Moving Cities
Inspiring Approaches

PotsdamPioneering advocate for community reception

What is inspiring?

Potsdam is one of the key actors in Germany advocating for a reform of the residence act, which would allow municipalities to play a greater role in receiving people rescued at sea. It founded the “Cities of Safe Harbour” alliance which not only exerted political pressure on the federal government, but also managed to successfully initiate a regular and promising dialogue with the German Interior Ministry (BMI) who would be responsible for the proposed reform.


Bündnis Städte Sicherer Häfen Stadtverwaltung Potsdam, Bereich Partizipation und tolerantes Potsdam (Cities of Safe Harbour Alliance - Municipality of Potsdam, Department of Participation and Tolerance)


Who initiated the project? How?

In founding the Cities of Safe Harbours alliance in 2019, Potsdam took on a national leading role. Shortly after, it established ongoing and comprehensive talks between member municipalities and the Federal Ministry of the Interior (BMI). BMI representatives were already present at the network’s first working meeting. Since then, Potsdam has handed over coordination of the network to the city of Heidelberg, but remains an active member. The 77 municipalities selected representatives of each of the federal states to act as coordinators and form a taskforce, in which BMI representatives were also involved. The taskforce has proposed an amendment to paragraph 23.1 of the Residence Act, in order for municipalities to be able to make decisions more easily on refugee housing matters.

What is the outcome?

On 23 October 2020, approximately 20 mayors spoke to Chancellor Merkel via video conference and underlined their willingness to take in refugees from the burned-down Moria camp on the island of Lesbos. “Even the Chancellor can't get around the Alliance anymore” says Ms. Löbel, the coordinator of the Cities of Safe Harbours alliance in Potsdam. She may well have spoken of a “European solution” at the meeting, says Löbel, but she still had to listen to the mayors there, something that “would have been inconceivable a year ago”. Löbel therefore believes that the draft law has a real chance of ultimately securing federal government support.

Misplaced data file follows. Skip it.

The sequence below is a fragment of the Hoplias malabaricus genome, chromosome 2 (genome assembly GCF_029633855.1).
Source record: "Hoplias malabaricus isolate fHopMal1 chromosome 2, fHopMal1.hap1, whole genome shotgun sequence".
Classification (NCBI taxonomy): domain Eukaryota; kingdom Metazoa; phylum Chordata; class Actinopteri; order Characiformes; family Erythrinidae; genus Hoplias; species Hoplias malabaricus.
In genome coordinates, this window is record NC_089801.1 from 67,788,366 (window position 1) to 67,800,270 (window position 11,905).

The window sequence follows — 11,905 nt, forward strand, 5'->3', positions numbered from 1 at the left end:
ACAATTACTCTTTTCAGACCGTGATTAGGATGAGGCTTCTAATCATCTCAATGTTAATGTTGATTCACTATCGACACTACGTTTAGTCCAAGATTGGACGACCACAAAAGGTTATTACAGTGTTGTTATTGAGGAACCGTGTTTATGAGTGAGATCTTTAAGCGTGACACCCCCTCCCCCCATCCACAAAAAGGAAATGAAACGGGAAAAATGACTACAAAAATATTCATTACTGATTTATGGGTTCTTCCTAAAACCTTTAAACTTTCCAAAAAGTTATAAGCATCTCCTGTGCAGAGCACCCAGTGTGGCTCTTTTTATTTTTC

What's new in 2023?

After the bill was ultimately rejected by the German government, Potsdam, in cooperation with the Italian city of Palermo, organized the conference "From the Sea to the City: a city conference for a welcoming Europe" in June 2021. Mayors, city representatives and civil society actors from all over Europe participated, signed a declaration advocating for humanitarian corridors and safe migration routes and founded the European cities alliance 'International Alliance of Safe Harbours' (IASH), as well as the civil society network 'From the Sea to the City' (FSTC). The network believes, "Local governments joining together at the transnational level represent a powerful political voice capable of reshaping migration policy by joining their nation-states in supranational and international decision-making bodies."

All inspiring approaches